On the wall right inside my front door hangs a map of the world, stuck by a great number of little pins. The red pins represent ME, places I’ve visited. The black pins represent my husband. The white pins are places we’ve been together.
Here is a close-up of Europe on this map:
Lots of red pins, huh? I visited every place with a red pin within a five-year time span, between ages 22 and 27. I didn’t have a salaried job, I didn’t have paid vacation. Most of the time, I didn’t have anybody who wanted to travel with me. I had an extremely tight budget during those years. Consider, too, that I started my business when I was 24 and was working completely for myself before my 26th birthday. No safety nets there, let me tell you. So how was I able to travel to all those European countries? (Eighteen of them, nineteen if you count the one I’ve added since that time.)
Priorities, plain and simple. One of my highest priorities in life was to travel around Europe, and therefore I did what I had to do to make it happen.
This is probably not the last time you’re going to hear me using that word, either. I have this theory about life, that it’s all about priorities. Sure, people start off with different advantages and disadvantages, I’m not denying that. And some things are literally impossible to accomplish, or at least have such a very low probability of happening that it’s almost the same thing. For instance, I am just plain too old to enter certain professions that depend on youth or a certain current level of physical fitness (unfortunate but true fact: sometimes healing takes a really long time).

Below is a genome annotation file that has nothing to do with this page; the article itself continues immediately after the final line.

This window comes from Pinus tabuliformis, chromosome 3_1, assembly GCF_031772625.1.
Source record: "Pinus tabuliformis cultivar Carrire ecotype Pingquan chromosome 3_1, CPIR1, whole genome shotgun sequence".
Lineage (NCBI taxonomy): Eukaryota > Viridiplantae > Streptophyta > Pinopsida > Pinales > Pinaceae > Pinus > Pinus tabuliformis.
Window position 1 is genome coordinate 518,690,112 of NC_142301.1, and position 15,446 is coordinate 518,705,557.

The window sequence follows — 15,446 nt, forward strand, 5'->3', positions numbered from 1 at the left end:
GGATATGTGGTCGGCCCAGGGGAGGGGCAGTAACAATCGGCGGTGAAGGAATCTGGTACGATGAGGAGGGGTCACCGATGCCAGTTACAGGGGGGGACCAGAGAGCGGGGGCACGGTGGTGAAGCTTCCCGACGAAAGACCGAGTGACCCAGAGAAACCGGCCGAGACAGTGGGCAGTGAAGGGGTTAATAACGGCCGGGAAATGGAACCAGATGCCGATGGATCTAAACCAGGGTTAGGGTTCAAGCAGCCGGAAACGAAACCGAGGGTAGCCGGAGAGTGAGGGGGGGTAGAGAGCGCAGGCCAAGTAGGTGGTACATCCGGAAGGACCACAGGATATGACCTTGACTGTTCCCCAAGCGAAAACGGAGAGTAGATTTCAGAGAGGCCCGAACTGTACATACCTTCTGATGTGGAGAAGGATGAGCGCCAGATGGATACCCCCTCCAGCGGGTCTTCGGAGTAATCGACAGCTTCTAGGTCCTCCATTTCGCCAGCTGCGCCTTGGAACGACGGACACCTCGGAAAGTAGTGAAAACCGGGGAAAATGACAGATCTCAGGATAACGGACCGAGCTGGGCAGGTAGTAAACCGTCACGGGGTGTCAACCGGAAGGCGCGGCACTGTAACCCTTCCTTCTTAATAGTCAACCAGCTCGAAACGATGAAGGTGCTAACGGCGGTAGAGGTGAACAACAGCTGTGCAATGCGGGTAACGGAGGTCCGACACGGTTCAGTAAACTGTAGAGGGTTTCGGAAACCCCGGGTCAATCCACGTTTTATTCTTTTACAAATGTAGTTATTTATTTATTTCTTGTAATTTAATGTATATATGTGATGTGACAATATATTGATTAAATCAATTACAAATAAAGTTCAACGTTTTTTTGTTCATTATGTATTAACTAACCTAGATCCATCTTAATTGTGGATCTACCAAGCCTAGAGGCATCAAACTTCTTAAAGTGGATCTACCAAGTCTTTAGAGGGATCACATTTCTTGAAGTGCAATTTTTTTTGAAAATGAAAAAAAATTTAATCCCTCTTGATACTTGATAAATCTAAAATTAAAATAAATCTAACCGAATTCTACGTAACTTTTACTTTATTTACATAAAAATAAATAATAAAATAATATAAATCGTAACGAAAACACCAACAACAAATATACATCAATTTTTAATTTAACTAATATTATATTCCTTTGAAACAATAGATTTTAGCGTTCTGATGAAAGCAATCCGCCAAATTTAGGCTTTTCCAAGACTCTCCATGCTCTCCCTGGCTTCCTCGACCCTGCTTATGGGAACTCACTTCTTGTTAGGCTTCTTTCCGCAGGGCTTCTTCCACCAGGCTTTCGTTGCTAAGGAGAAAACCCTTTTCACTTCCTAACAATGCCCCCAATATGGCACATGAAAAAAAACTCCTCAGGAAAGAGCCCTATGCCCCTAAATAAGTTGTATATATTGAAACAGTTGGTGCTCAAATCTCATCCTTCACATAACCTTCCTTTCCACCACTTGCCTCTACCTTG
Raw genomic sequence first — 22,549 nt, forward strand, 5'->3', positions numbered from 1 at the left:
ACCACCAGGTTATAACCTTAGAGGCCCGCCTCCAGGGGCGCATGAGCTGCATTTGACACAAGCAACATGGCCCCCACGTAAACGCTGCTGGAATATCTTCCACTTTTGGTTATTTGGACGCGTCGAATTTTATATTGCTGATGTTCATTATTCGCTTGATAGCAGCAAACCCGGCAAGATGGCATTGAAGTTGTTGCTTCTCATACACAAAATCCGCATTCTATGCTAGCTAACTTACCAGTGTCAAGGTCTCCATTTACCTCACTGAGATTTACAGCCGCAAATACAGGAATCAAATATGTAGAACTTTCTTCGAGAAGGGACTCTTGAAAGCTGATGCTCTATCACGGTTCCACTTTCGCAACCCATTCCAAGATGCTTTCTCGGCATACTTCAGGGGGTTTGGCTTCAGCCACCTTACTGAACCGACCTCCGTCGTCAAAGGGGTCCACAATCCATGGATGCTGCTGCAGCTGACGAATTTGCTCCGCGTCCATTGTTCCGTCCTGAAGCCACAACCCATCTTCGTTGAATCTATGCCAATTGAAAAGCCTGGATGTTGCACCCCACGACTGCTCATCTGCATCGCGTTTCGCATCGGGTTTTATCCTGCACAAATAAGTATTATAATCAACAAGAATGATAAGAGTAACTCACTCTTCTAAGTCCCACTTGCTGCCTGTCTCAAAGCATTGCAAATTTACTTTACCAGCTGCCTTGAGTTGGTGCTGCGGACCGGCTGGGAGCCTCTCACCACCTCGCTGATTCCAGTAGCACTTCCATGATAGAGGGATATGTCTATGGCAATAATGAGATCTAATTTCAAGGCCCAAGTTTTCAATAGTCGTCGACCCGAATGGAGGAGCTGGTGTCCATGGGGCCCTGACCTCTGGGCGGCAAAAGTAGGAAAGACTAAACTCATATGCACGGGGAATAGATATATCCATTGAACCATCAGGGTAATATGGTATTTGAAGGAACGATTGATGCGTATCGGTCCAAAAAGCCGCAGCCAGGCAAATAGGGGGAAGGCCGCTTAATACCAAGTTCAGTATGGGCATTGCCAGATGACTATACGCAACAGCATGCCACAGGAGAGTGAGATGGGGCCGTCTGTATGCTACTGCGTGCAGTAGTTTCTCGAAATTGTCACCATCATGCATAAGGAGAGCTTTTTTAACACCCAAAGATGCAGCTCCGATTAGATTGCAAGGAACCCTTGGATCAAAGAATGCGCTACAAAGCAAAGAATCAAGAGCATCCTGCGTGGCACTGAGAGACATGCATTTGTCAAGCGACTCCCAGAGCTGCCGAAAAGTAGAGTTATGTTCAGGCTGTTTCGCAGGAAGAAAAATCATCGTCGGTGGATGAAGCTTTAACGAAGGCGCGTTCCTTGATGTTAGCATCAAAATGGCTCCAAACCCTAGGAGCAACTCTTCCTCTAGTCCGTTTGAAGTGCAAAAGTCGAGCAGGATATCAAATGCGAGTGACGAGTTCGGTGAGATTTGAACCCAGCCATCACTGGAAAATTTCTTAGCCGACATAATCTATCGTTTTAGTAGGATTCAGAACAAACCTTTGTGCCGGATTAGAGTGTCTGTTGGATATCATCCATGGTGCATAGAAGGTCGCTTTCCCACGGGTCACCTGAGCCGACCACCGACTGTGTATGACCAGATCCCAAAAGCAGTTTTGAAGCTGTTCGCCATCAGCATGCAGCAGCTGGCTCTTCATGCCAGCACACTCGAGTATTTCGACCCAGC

But not as many things are impossible as we think. And once we begin to contemplate the realm of the possible, everything shuffles down to priorities. My priority was to travel in Europe, so I structured my life accordingly. I had a very strict budget, passing up on buying stuff I really wanted like clothes and dinners out so that I could save money for travel. I passed up regular salaried jobs for a number of reasons, but not the least among those reasons was my desire to have what I considered a reasonable amount of vacation time to allocate to travel. I learned how to be self sufficient and more outgoing so I could travel by myself. I took some risks.
As we get older, we often gain certain obligations: spouses, children, aging parents. But even with these connections, which have their times of joy and their times of heartache, ultimately my life is my own. I’m the one who’s going to look back on my lifetime with happiness or regret; I’m the one who’s going to have to live with the choices I’ve made, whether they were good or unfortunate. Maybe, as a consequence of other choices I’ve made, I’ll have to wait and have a longer-term plan to achieve certain of my life goals. But it’s still all about priorities.
I’m not writing this post to make you feel bad if you haven’t travelled. Maybe you don’t even want to travel, and that’s a perfectly fair choice. What I want to tell you is that if you really want something, whether it’s to travel or to be an artist or to achieve happiness in your own special way, think about a way to make it happen. Strive, try, and be happy in the freedom of your choices. And if in the process, you realize your priorities are different than you originally thought, rest easy, reset, and try again. That’s the last great things about priorities: they can change.